One of the highlights of visiting this village was sampling betel nut, the region’s equivalent to South America’s coca leaves. The taste is foul and bitter, but the kick you get rivals that of coffee. It’s no wonder villagers chew the nut throughout the day, resulting in darkened gums and teeth.
After a couple of very insightful hours spent in the village, we returned to the boat and a delicious dinner was served as we continued on upstream. The food onboard is certainly a highlight of this weekend – fresh and sourced locally, with the ability to cater to different dietary requirements.
The next morning, we departed on smaller boats at 7am to an island surrounded by black water. Cruising through thick, dense jungle on either side, we felt reassured that there was still hope in the world. With these canoe-like boats, we were able to get much closer to the orangutans on Kaja Island, this time spotting seven in total; relaxing, grooming and playing with one another, quite oblivious to our curious eyes.
After lunch, back on the Rahai’i Pangun, we fell into a gentle nap on the deck on the comfortable sofas to the sound of the soft breeze blowing through the jungle leaves. Feeling rejuvenated, we hopped on another, larger canoe complete with a canopy and cushions – all the local villagers’ initiative – to Bapalas Island, another reserve, where 10 orangutans were hanging out.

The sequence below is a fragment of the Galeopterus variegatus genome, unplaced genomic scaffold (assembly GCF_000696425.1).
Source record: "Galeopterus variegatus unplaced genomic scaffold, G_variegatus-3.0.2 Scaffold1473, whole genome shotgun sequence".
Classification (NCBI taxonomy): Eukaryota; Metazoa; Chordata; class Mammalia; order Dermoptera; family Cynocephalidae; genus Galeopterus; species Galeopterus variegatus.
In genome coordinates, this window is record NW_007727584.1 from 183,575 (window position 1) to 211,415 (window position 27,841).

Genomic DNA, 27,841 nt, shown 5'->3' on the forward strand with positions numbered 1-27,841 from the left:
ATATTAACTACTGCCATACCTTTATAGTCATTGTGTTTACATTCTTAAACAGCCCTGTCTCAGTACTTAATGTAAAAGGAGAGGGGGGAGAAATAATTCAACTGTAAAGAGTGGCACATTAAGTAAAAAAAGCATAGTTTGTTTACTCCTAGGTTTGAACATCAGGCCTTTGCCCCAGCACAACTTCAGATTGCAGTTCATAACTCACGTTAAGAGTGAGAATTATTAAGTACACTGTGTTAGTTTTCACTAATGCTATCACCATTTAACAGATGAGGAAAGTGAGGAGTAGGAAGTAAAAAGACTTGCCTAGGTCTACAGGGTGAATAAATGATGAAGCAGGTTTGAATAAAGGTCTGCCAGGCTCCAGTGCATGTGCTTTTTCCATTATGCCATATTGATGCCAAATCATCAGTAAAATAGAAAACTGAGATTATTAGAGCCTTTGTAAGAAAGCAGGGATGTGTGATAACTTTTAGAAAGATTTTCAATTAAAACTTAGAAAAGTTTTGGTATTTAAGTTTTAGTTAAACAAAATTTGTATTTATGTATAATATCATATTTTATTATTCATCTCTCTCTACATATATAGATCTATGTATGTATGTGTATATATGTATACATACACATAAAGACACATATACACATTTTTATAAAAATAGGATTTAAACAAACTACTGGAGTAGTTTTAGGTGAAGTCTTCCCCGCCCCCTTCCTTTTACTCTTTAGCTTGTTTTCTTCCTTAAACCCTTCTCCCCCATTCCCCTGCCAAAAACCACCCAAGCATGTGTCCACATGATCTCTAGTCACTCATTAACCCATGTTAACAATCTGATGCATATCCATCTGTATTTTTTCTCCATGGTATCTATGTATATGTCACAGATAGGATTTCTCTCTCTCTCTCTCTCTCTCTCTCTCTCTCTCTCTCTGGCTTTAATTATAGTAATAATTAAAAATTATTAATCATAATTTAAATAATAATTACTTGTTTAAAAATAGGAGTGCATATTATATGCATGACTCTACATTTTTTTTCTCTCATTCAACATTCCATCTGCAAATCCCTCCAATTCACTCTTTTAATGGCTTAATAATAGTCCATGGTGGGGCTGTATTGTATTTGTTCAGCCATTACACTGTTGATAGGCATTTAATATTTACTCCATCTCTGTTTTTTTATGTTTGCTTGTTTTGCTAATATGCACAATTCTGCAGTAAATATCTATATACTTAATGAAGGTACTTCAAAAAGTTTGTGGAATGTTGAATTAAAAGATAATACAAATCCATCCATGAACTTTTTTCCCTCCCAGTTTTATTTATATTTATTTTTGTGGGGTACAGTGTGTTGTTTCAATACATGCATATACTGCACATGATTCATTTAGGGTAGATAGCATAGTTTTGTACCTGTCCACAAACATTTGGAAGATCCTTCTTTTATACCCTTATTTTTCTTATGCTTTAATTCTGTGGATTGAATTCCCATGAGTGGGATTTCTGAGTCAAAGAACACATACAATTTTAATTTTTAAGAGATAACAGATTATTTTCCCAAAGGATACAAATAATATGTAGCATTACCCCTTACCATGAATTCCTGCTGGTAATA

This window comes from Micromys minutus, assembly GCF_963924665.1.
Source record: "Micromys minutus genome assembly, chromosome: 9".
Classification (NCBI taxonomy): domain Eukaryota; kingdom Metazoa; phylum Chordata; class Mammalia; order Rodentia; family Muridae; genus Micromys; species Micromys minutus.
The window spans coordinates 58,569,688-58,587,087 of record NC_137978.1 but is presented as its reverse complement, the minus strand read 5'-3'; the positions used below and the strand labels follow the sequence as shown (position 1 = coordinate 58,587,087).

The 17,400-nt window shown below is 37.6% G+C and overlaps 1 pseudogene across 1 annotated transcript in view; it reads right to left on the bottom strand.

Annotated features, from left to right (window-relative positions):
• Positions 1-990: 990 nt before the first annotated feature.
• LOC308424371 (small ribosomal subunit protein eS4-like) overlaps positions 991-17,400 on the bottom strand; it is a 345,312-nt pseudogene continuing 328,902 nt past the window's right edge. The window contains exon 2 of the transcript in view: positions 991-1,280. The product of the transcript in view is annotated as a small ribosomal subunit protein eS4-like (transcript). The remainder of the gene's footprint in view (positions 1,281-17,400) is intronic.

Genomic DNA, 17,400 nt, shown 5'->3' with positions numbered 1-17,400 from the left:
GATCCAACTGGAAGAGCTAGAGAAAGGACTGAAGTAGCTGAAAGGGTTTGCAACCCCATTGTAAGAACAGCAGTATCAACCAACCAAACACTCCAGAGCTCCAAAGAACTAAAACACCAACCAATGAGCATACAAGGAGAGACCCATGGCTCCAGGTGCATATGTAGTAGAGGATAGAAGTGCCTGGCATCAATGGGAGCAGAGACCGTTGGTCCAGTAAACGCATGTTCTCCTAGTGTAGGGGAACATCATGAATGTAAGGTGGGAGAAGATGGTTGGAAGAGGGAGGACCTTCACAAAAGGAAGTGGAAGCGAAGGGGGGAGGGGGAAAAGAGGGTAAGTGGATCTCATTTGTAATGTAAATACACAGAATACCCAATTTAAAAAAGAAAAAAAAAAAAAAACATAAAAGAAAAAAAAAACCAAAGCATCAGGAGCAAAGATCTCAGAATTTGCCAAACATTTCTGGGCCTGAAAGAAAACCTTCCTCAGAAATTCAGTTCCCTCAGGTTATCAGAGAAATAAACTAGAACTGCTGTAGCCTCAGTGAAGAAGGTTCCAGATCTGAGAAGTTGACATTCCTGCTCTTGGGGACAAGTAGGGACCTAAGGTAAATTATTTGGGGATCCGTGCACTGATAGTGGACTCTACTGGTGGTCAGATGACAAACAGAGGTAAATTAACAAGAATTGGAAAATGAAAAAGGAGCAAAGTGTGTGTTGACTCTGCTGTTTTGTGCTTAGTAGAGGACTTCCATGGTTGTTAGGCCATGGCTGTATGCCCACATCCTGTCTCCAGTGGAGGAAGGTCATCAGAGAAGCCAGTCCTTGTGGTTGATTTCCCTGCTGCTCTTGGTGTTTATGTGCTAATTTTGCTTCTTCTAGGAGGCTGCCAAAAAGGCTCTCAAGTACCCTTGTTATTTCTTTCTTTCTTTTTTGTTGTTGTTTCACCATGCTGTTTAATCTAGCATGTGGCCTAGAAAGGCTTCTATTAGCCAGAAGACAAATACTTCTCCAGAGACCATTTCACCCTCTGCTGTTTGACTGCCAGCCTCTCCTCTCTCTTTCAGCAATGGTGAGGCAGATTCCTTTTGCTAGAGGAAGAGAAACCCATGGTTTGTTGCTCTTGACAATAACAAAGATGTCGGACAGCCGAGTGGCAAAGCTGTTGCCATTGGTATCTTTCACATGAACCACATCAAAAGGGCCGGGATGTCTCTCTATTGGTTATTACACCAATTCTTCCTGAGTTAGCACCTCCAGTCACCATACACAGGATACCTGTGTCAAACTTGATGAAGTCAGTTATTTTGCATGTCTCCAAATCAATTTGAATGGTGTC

Bapalas Island is a 14-hectare national park home to around 25 rehabilitated orangutans. One in particular caught my attention, whose name is Kesi. She was missing one hand. It turns out she was rescued from a palm oil plantation, where the plantation manager mutilated her.
50 percent of rescued orangutans in the region are found on palm oil plantations, going astray when wandering into these areas as they continue to encroach on the orangutan’s natural habitats. Plantation workers are often frightened of the creatures that they consider pests and order their staff to kill on sight.
Borneo Orangutan Survival Foundation (BOS) work hard in the region to rescue and rehabilitate these beautiful animals. Their sanctuary in Palangkaraya has a capacity of 500, currently over capacity with 600. The rehabilitated orangutans live on Kaja or Bapalas Island until they are ready to be taken individually by helicopter to Bukit Petikap in North Kalimantan, a region where ancient rainforest is still intact and they will hopefully find a forever home.
Seeing these stunning animals in the wild, albeit rehabilitated and protected by rangers, is both a hopeful sight and one with a poignant reminder – that our continued development threatens their survival. Participating in a sustainable social and environmental enterprise like Kalimantan Tour Destinations is a responsible way of seeing the orangutans up-close, while giving back to the people and ensuring traditional cultures in the area are kept for many more generations to follow.
Province: Central Kalimantan
Population: 2,368,654 (2014)
Land size: 153,564.5 km2
How to get there: Daily flights with Garuda Indonesia to Palangkaraya. To catch the river cruise with Kalimantan Tour Destinations, you can either fly in on a Friday night or take the first flight with Garuda on Saturday morning, which gets you in at 7.30am
What to bring: Long trousers, jumper, sun block, hat, mosquito repellant, camera, a good book